14 Myths and Facts About Breast Cancer

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It’s breast cancer awareness month, and it can be hard to distinguish between which is a myth or a fact. Unverified and false rumours about breast cancer are easily circulated through the Internet. To dispel this false rumours here is a list of common breast cancer myths and facts that you should know.

1.Myth: Breast cancers run in families.

Fact: It is estimated that between 5% and 10% of breast cancers are inherited, which means that they are caused by defective genes passed from parent to child. Lifestyle and environmental factors can influence the risk of breast cancer. The highest risk factors are simply being a woman and growing older. Over time, healthy breast cells can develop mutations on their own, eventually forming into cancer cells. That being said, if your family has a history of breast cancer, it is important to take this consideration seriously. 

2.Myth: If you have no symptoms in your breasts, it means you don’t have breast cancer.

Fact: Usually, there are no symptoms for women diagnosed with breast cancer. In addition to self-examination and annual breast exams, daily mammograms should be performed if you fall within the age range of screening. The schedule of daily mammograms depends on your age. Mammograms help identify breast cancer cells before it causes symptoms, allowing early diagnosis and immediate treatment.

3.Myth: The bigger the breast size, the higher the risk of getting breast cancer.

Fact: Breast cancer grows in cells that line the ducts or lobules-parts that produce milk and carry it to the nipple-and all females have the same number of them, regardless of breast size. What makes breasts bigger or smaller is usually the amount of fat and stroma (fibrous tissue), which are shown to have very little effect on cancer diagnosis.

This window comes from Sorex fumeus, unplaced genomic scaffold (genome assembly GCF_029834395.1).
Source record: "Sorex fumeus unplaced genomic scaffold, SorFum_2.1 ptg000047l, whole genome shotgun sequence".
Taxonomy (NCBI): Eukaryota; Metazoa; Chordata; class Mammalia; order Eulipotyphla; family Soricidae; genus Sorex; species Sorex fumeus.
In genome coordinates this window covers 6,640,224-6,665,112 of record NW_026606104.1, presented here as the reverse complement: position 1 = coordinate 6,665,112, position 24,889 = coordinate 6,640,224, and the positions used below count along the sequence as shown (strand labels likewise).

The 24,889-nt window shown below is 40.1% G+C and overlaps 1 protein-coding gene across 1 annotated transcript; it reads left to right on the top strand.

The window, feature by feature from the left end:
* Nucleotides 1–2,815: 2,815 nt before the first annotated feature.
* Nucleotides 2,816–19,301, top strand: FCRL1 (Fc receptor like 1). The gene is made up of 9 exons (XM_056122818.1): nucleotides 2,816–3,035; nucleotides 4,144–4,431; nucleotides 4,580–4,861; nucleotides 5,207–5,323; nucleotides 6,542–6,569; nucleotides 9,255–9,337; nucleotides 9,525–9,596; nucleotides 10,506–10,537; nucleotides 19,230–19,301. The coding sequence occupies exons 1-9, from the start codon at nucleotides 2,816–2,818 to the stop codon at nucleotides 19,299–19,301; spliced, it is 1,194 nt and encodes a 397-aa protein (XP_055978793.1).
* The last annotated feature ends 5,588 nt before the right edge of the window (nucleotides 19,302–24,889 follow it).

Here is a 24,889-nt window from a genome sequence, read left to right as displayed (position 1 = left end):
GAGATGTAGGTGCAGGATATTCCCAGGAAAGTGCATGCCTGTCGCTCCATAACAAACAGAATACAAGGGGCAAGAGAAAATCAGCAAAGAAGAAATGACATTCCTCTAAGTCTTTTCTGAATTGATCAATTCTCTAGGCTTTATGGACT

4.Myth: Breast cancer only occur in older women.

Fact: Breast cancer can occur at any age. The risk of breast cancer increases as we age older. In Malaysia, the average lifetime risk of getting breast cancer is 1 in 19 women.

5.Myth: Wearing  bra increases the risk of breast cancer.

Fact: An estimated 1,500 women with breast cancer in 2014 found no link between bra-wearing and breast cancer. There is even a hypothesis that wearing a bra (underwire style) can restrict the flow of lymph fluid out of the breast, allowing toxic substances to build up in the tissues. There is, however, no evidence to support this claim.

6.Myth: Breast cancer is contagious.

Fact: You cannot catch breast cancer or transmit it to someone else’s body. Breast cancer is the result of uncontrolled cell growth of mutated cells, which tends to spread to other breast tissues. Nonetheless, you can reduce your risk by adopting a healthy lifestyle, being aware of the risk factors, and following an early detection program so that you can identify it early if you have breast cancer.

7.Myth: Radiation by mammography causes breast cancer.

Fact: The risk of harm from radiation exposure through mammogram is very low. The advantages of early diagnosis and treatment of breast cancer in reducing mortality far outweigh the risk of the small dose of radiation received from a mammogram.

8.Myth: If you feel pain in your breast, it means you have breast cancer.